Is your dream to become a film director? Well, don’t expect Hollywood to give you a leg up. You need to forge your own path and think creatively like Melvin Van Peebles. When he tried to find employment in the Los Angeles-based film industry, a movie executive told him there were no jobs but there might be an opening for an elevator operator. Van Peebles’s solution was to figure it out on his own and taught himself the basics through making some film shorts. Eventually, he relocated to Paris and reinvented himself as a novelist, journalist and short story author. As a writer in France, he was eligible for a director’s card so he applied, got it and adapted his 1967 novel La Permission as his feature film debut under the title, The Story of a Three-Day Pass (1968). The story depicts a brief romance between a black U.S. soldier stationed in France and the French woman he meets in a Parisian nightclub. The premise might sound simple and straightforward but the execution is decidedly original, resembling a merger between Nouvelle Vague filmmaking techniques and Van Pebbles’ own idiosyncratic directorial choices.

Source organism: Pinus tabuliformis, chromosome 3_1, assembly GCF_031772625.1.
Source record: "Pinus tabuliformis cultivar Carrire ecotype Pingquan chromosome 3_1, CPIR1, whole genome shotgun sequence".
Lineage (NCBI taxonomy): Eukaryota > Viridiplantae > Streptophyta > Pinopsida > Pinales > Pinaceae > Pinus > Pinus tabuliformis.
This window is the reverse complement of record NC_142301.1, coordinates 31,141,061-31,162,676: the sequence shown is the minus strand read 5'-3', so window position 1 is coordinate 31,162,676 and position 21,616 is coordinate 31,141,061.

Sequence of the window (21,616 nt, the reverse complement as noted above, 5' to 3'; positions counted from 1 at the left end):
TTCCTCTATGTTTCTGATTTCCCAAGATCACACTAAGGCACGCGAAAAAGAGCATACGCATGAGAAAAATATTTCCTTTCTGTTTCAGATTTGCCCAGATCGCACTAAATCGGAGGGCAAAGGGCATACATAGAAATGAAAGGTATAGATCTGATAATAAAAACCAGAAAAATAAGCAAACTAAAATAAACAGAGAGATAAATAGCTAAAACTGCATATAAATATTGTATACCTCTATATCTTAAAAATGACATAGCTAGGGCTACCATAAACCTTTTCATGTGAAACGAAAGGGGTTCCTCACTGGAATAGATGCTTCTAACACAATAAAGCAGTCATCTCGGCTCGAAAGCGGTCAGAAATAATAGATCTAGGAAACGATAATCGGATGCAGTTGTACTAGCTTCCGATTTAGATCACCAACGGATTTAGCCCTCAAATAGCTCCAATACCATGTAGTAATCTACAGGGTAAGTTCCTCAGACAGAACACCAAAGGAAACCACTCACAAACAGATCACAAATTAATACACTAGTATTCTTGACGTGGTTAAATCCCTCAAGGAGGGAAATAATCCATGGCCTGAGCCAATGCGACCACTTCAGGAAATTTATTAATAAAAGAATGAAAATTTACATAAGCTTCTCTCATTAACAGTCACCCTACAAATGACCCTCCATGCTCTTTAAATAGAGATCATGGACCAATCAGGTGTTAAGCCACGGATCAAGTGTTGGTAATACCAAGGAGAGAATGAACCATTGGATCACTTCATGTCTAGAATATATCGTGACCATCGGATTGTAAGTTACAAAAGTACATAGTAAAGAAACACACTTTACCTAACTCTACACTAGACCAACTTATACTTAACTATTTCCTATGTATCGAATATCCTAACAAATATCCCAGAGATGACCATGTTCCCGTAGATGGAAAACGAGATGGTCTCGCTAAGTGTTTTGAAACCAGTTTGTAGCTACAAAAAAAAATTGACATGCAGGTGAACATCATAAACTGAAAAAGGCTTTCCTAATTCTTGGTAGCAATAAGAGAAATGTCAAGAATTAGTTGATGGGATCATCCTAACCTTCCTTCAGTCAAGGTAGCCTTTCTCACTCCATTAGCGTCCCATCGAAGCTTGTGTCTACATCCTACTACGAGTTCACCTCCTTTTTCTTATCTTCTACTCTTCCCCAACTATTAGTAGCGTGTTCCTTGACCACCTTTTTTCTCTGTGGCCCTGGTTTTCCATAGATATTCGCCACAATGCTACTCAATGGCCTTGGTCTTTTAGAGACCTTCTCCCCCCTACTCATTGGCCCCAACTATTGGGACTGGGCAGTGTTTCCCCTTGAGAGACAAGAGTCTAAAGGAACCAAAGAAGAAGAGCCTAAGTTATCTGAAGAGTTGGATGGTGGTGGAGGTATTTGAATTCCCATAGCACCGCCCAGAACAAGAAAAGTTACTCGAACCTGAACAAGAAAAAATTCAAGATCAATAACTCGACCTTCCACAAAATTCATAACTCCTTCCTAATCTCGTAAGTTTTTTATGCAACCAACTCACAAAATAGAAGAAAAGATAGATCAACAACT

Made three years before Sweet Sweetback’s Baadasssss Song (1971), Van Pebble’s explosive action drama of black empowerment and defiance, The Story of a Three-Day Pass has all the earmarks of a first feature, flaws and all, yet it takes a bittersweet love story and turns it into something fresh and unpredictable. It kicks off with Turner (Harry Baird) being given a promotion by his commanding officer (Hal Brav) and a three day leave before starting his new post. He decides to spend it in Paris but, after some random sightseeing, he longs for companionship and finds it in a basement dance club with Miriam (Nicole Berger), a shopgirl with an open, friendly manner. They spend the evening dancing, drinking and talking before ending the evening with a promise to meet in the morning for a weekend excursion to the beach.